Vault tales #18 Shapeways Odonotochelys

Who makes it? It is a 3D printed model from Shapeways, the creator goes by the name Prehistoric Creatures Shop. It’s a very fitting name.

When did it come out? I received it 2011. But I believe the file went up earlier than that.

Here it is…stark white against a reef background.

Still available? As long as the file is available, and there are 3D printers, yes

Where can it be found in my displays? I have a shelf full of 3D printed models, in the 3BESTA cabinet. On the whole, that cabinet is pretty random!

How does it fit in the collection? Well, I have mentioned before that I am intrigued by models of unusual prehistoric reptiles, and Odontochelys certainly fits that bill. There was a short burst of 3D figures that helped build the diversity in my collection, and this is just one. I also appreciate monochromatic models, which helps–and is part of the reason it remains unpainted (the other part is that I’m not great at painting…eventually some of my efforts will show up here I’m sure).

A view of the belly, which hopefully shows a bit of the texture of the plastron. It is also possible to see the long fingers and toes

Any story behind it? The creator of this and many unusual prehistoric models posted on the Dino Toy Blog Forum (not sure if the thread is still there, but lots to see on the forum!) that he was working on these. Back at this time, there were not a lot of 3D creators, and Shapeways was pretty new. So it felt like I could be supportive and add to my collection. Eventually I would end up with quite a few models from just this creator, as well as several others.

Notable remarks about this figure (a review that isn’t really a review): First off, I am not super familiar with the Triassic turtle ancestors, so I can’t be completely certain if it is accurate or not. It has the long fingers and clearly present plastron (chest ‘shell’) so there’s that, but at this size the teeth wouldn’t be visible. Plus, the mouth is closed. The carapace (upper shell) is smoothed across the whole back, instead of being an obvious shell (given that there is apparently some disagreement over that). It also has the long limbs and neck seen in the fossils. Overall, it looks like a sea turtle that isn’t quite there, which is fitting. There could be details that would be more obvious with even a cursory painting but so far mine just stays in its white plastic form!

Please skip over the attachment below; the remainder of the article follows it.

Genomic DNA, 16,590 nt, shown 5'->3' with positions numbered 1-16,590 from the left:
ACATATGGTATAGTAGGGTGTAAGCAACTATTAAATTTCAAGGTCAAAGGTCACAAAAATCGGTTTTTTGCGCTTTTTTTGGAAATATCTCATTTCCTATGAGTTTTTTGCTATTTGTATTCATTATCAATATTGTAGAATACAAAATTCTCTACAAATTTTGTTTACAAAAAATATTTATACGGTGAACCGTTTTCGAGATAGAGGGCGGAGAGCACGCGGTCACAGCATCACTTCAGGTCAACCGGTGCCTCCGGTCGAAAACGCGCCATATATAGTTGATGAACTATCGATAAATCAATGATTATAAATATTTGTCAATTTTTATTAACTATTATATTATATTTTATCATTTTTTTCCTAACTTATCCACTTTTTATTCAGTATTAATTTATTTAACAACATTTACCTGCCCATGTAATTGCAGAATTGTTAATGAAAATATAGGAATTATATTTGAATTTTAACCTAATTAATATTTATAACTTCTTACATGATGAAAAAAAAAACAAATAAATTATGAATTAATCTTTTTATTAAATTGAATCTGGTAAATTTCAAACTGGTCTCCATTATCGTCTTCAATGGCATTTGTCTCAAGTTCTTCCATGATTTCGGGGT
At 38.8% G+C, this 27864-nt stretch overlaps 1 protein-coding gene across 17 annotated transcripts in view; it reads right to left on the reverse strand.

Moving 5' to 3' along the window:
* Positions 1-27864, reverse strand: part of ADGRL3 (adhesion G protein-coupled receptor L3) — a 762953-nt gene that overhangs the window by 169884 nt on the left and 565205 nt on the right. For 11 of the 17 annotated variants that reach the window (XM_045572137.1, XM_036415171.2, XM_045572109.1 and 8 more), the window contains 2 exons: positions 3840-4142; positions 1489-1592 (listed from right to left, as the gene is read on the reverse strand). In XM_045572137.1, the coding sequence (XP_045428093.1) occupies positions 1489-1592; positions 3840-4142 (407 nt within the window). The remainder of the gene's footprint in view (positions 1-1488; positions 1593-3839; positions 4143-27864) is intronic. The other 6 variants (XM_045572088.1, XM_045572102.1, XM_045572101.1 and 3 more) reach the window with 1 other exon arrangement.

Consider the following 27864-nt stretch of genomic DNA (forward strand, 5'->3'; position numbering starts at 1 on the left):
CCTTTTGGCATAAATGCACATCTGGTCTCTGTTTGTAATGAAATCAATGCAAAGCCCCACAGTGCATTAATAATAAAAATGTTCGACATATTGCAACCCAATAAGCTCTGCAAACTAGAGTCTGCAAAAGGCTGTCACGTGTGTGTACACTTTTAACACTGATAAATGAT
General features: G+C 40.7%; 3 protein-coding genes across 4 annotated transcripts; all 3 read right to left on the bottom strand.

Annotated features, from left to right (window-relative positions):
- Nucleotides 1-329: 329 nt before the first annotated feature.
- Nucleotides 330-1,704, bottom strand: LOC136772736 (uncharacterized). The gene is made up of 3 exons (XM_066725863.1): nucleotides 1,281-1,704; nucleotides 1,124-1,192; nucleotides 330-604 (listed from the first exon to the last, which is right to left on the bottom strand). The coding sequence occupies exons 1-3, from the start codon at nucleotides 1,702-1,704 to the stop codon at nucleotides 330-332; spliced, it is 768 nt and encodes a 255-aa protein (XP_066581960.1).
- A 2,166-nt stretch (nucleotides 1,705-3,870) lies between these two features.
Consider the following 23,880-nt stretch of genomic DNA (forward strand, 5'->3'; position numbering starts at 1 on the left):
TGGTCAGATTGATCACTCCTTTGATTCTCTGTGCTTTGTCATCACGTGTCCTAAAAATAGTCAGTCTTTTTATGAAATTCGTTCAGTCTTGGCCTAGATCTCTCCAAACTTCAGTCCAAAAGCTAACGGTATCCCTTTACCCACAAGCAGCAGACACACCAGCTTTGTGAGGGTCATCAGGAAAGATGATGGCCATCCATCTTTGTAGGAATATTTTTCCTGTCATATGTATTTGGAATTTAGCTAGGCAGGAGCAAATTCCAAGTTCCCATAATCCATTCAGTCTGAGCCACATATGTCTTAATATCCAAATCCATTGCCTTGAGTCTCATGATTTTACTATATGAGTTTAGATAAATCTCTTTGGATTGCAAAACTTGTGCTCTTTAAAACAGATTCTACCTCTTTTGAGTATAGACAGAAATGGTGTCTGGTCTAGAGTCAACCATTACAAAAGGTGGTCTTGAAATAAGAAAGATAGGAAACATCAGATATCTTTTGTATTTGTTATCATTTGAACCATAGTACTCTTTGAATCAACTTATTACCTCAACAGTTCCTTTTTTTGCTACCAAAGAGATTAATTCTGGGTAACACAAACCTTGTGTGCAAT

So it turns out that Odontochelys was not a very large animal, but this figure scales pretty close to correct with The Doctor here (around 1:5). It’s like the Triassic version of looking for turtles in a pond. Except the upper shell wouldn’t be the same, and if it bit you there would be teeth in it’s mouth!

Would I recommend it? I am personally a fan of the 3D printing revolution that is slowly working its way into the world. Rather than mass producing figures, obscure animal models like this Odontochelys (and so many others) that might not be considered ‘commercial’ can at least be available. That said, these models are not meant as toys as they are too breakable; and they seem to have increased in price over the years to the point that it can be harder to justify. Plus there have been a few toy models of Odontochelys since I got mine that don’t even need painting!

All of this is my roundabout way of saying that I like having it, and if you’re a fan of unusual figures and figure media, it might be worth checking out what is available in 3D printing. And if you are, there is a weird stem-turtle figure you might enjoy!